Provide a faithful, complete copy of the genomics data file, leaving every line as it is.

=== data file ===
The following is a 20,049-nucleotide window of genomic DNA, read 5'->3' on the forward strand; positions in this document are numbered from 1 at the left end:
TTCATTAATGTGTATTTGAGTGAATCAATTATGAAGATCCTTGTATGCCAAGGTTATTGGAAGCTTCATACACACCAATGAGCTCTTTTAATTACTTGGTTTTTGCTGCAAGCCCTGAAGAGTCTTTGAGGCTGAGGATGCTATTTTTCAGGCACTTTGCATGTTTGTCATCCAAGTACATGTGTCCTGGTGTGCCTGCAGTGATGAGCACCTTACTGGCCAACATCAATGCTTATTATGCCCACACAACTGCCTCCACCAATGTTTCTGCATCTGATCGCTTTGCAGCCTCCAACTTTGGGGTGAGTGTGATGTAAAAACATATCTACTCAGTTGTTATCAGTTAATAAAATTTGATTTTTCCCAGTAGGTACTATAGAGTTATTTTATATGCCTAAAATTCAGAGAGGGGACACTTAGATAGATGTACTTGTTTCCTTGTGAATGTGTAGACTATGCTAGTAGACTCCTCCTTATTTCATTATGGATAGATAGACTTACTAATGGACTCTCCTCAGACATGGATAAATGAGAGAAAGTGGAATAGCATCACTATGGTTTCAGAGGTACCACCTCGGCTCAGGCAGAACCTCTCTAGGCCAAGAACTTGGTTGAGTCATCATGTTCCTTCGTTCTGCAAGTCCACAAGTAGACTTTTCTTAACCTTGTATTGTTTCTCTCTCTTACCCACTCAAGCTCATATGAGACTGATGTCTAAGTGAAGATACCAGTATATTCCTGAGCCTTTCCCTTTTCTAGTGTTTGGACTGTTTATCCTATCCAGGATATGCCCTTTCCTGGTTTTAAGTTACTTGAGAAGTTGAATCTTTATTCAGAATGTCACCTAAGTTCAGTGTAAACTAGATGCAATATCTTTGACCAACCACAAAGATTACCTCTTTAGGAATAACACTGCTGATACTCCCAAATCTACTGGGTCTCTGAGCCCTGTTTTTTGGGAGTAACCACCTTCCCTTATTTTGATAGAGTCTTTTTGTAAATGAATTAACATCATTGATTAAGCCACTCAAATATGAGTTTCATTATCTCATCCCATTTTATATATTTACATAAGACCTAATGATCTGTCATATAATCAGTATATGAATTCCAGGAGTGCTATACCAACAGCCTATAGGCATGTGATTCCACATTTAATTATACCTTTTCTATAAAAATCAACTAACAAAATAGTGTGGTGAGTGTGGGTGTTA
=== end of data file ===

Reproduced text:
The following is a 20,049-nucleotide window of genomic DNA, read 5'->3' on the forward strand; positions in this document are numbered from 1 at the left end:
TTCATTAATGTGTATTTGAGTGAATCAATTATGAAGATCCTTGTATGCCAAGGTTATTGGAAGCTTCATACACACCAATGAGCTCTTTTAATTACTTGGTTTTTGCTGCAAGCCCTGAAGAGTCTTTGAGGCTGAGGATGCTATTTTTCAGGCACTTTGCATGTTTGTCATCCAAGTACATGTGTCCTGGTGTGCCTGCAGTGATGAGCACCTTACTGGCCAACATCAATGCTTATTATGCCCACACAACTGCCTCCACCAATGTTTCTGCATCTGATCGCTTTGCAGCCTCCAACTTTGGGGTGAGTGTGATGTAAAAACATATCTACTCAGTTGTTATCAGTTAATAAAATTTGATTTTTCCCAGTAGGTACTATAGAGTTATTTTATATGCCTAAAATTCAGAGAGGGGACACTTAGATAGATGTACTTGTTTCCTTGTGAATGTGTAGACTATGCTAGTAGACTCCTCCTTATTTCATTATGGATAGATAGACTTACTAATGGACTCTCCTCAGACATGGATAAATGAGAGAAAGTGGAATAGCATCACTATGGTTTCAGAGGTACCACCTCGGCTCAGGCAGAACCTCTCTAGGCCAAGAACTTGGTTGAGTCATCATGTTCCTTCGTTCTGCAAGTCCACAAGTAGACTTTTCTTAACCTTGTATTGTTTCTCTCTCTTACCCACTCAAGCTCATATGAGACTGATGTCTAAGTGAAGATACCAGTATATTCCTGAGCCTTTCCCTTTTCTAGTGTTTGGACTGTTTATCCTATCCAGGATATGCCCTTTCCTGGTTTTAAGTTACTTGAGAAGTTGAATCTTTATTCAGAATGTCACCTAAGTTCAGTGTAAACTAGATGCAATATCTTTGACCAACCACAAAGATTACCTCTTTAGGAATAACACTGCTGATACTCCCAAATCTACTGGGTCTCTGAGCCCTGTTTTTTGGGAGTAACCACCTTCCCTTATTTTGATAGAGTCTTTTTGTAAATGAATTAACATCATTGATTAAGCCACTCAAATATGAGTTTCATTATCTCATCCCATTTTATATATTTACATAAGACCTAATGATCTGTCATATAATCAGTATATGAATTCCAGGAGTGCTATACCAACAGCCTATAGGCATGTGATTCCACATTTAATTATACCTTTTCTATAAAAATCAACTAACAAAATAGTGTGGTGAGTGTGGGTGTTA